What's In Blue

Posted Wed 17 Jun 2015

Arria-Formula Meeting on the Human Rights Situation in Darfur

On Friday morning (19 June), Council members will participate in a closed Arria-formula meeting on the human rights situation in Darfur. Called at the initiative of the US, the meeting is intended to mark the 10th anniversary of the Commission of Inquiry (COI) report on Darfur, which was submitted to the Council on 31 January 2005 (S/2005/60). The COI had been established under resolution 1564: “to investigate reports of violations of international humanitarian and human rights law in Darfur by all parties, to determine also whether or not acts of genocide have occurred, and to identify the perpetrators of such violations with a view to ensuring that those responsible are held accountable.” The meeting will explore how the human rights situation has evolved over the past decade in Darfur. Former COI member Hina Jilani; Abdelrahman Gasim of the Darfur Bar Association; and Hawa Abdalla, an IDP camp leader and activist on women’s issues, are expected to brief.

The 2005 COI report concluded that war crimes and crimes against humanity had been committed in Darfur. It found that “Government forces and militias conducted indiscriminate attacks…on a widespread and systematic basis,” stating that the “vast majority of the victims of all of these violations have been from the Fur, Zaghawa, Masalit, Jebal Aranga and other so-called ‘African’ tribes.” The report found that rebel groups were responsible for “serious violations of international human rights and humanitarian law.”

Council members may be interested in hearing from the speakers about the continuities and changes in the human rights situation in Darfur. They may seek advice from the speakers on how the Council can make its engagement on Darfur more effective. In spite of the large scale international investment in resources and effort since the release of the COI’s report a decade ago—including the referral of the situation to the International Criminal Court (ICC), the establishment of the AU/UN Hybrid Operation in Darfur (UNAMID), and several mediation processes—progress on human rights issues in Darfur has been limited.

Although conflict dynamics in Darfur have evolved in recent years with an increase of fighting among Arab communities, the violence in the region continues to have a devastating impact on the civilian population. On 10 June, Assistant-Secretary-General Edmond Mulet told the Council that there is “significant concern about reports of indiscriminate attacks against civilians and other violations of human rights and international humanitarian law” (S/PV.7460). Mulet’s concern mirrored the reports of armed attacks, sexual and gender-based violence, abductions and arbitrary arrests outlined in the Secretary-General’s 26 May report (S/2015/378). According to the report, recent violations are attributable to unidentified armed elements or “were allegedly perpetrated by the Government of the Sudan security forces and proxy entities.”

Friday’s Arria-formula meeting comes at a critical juncture regarding the Council’s engagement in Darfur. Although the full membership of the Council has yet to receive a draft, the Council is expected to renew the mandate of UNAMID later this month with an exit strategy for the mission among the issues to be addressed. Additionally, the semi-annual briefing of ICC prosecutor Fatou Bensouda on the court’s work in Darfur is scheduled for 29 June, which is notable considering that Bensouda announced at her last briefing, in December 2014, that the ICC was suspending its investigations in Darfur because of the Council’s inaction.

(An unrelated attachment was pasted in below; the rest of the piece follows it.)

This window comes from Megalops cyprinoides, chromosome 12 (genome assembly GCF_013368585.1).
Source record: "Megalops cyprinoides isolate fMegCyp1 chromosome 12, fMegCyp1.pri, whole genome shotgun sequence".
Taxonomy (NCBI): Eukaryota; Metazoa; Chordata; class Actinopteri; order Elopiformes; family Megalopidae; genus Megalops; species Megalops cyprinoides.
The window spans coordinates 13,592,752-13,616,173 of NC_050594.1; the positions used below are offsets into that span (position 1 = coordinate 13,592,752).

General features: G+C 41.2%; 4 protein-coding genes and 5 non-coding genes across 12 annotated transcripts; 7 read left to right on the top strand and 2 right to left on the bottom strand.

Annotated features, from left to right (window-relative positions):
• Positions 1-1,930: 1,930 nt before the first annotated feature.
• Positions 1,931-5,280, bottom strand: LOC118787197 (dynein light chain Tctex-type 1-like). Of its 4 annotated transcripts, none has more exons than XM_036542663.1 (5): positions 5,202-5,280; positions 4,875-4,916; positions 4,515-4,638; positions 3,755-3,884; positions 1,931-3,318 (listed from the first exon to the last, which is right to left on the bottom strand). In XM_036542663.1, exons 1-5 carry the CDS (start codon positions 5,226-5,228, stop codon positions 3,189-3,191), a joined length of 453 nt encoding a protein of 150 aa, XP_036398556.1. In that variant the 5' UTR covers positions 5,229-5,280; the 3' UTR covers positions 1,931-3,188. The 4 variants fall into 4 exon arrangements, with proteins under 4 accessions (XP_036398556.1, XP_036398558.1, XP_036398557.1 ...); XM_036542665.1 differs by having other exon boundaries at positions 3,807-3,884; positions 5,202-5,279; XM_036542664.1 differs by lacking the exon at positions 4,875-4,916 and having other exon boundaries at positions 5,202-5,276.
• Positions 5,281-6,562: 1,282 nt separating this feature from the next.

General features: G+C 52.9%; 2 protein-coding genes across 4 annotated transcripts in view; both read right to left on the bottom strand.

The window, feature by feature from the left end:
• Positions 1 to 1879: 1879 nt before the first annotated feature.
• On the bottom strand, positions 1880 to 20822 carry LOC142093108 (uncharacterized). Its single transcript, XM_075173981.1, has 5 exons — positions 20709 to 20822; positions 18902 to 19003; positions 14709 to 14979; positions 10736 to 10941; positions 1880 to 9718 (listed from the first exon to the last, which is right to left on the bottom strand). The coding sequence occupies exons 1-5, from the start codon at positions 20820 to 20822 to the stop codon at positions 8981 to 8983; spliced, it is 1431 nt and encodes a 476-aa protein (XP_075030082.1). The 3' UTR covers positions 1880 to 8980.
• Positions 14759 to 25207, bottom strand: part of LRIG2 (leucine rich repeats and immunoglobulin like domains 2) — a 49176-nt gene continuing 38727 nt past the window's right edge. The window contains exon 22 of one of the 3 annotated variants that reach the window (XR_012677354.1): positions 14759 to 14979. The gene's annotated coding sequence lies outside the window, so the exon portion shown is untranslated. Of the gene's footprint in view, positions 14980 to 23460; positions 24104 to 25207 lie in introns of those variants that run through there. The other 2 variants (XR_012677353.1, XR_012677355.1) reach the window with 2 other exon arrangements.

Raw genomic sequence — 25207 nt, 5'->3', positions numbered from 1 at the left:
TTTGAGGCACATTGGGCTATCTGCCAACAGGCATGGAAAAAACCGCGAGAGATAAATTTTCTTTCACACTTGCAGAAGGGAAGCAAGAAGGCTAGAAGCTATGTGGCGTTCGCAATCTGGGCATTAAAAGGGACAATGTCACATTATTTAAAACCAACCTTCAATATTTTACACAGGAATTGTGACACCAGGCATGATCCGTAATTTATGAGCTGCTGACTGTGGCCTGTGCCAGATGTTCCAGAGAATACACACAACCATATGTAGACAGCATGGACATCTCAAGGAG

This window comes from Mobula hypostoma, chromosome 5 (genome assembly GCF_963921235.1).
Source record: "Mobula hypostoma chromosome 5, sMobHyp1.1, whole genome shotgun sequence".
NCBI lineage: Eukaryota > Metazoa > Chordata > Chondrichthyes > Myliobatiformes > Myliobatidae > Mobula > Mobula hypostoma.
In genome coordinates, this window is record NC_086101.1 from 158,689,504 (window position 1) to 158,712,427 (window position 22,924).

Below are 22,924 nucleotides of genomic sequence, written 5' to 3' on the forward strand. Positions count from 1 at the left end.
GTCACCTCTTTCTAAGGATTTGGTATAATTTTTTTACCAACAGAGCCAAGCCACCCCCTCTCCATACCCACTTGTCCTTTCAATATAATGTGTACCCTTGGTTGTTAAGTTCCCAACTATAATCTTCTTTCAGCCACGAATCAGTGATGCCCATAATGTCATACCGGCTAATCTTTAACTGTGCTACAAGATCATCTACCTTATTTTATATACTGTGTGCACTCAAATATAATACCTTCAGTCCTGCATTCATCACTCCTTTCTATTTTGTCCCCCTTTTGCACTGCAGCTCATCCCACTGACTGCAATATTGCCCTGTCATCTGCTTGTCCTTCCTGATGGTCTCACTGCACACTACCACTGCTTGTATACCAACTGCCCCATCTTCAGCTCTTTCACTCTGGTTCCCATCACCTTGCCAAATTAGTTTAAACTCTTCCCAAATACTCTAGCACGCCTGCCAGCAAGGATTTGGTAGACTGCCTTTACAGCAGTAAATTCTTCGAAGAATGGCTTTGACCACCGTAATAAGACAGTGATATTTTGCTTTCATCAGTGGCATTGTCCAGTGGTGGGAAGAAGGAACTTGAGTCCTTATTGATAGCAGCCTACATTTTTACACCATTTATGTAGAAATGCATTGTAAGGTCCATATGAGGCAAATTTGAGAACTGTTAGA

The P3 and several other members are pessimistic about the current human rights situation in Darfur, accusing Sudan armed forces, affiliated militias and rebels of attacking civilians and other human rights violations. In a 12 December 2014 Council meeting, the US noted that “the same crimes that the commission of inquiry uncovered and the Security Council denounced…have been committed and continue to be committed.” Other members, notably China and Russia, tend to be more sympathetic toward Sudan, while downplaying the severity of the security situation and focusing the blame for instability in Darfur on the rebel groups. Members have been disappointed with the lack of progress on the political front, although Jordan, Nigeria and Russia reportedly showed support for the Doha Document for Peace in Darfur (DDPD) as the basis for negotiations in recent consultations on the Sudan sanctions.

In light of Sudanese President and ICC-indictee Omar al-Bashir’s trip earlier this week to South Africa, an ICC state party, without being apprehended, the ICC’s work in Darfur may be a topic of discussion. Such a discussion would be in keeping with the view that the meeting is a stock-taking exercise of events since the COI report. That report strongly recommended that the Council refer the situation in Darfur to the ICC, and the Council followed through on this recommendation with the adoption of resolution 1593 on 31 March 2005. If the ICC is raised in the meeting, divergent views are likely to be expressed. A number of members—Angola, China, Malaysia, Russia and the US—have not ratified the Rome statute, although the US has been supportive of the court’s work in Darfur. Among the ICC state parties, Chad has hosted Bashir in the past without apprehending him, and has reportedly been reluctant to acknowledge Sudan’s non-compliance with the ICC.

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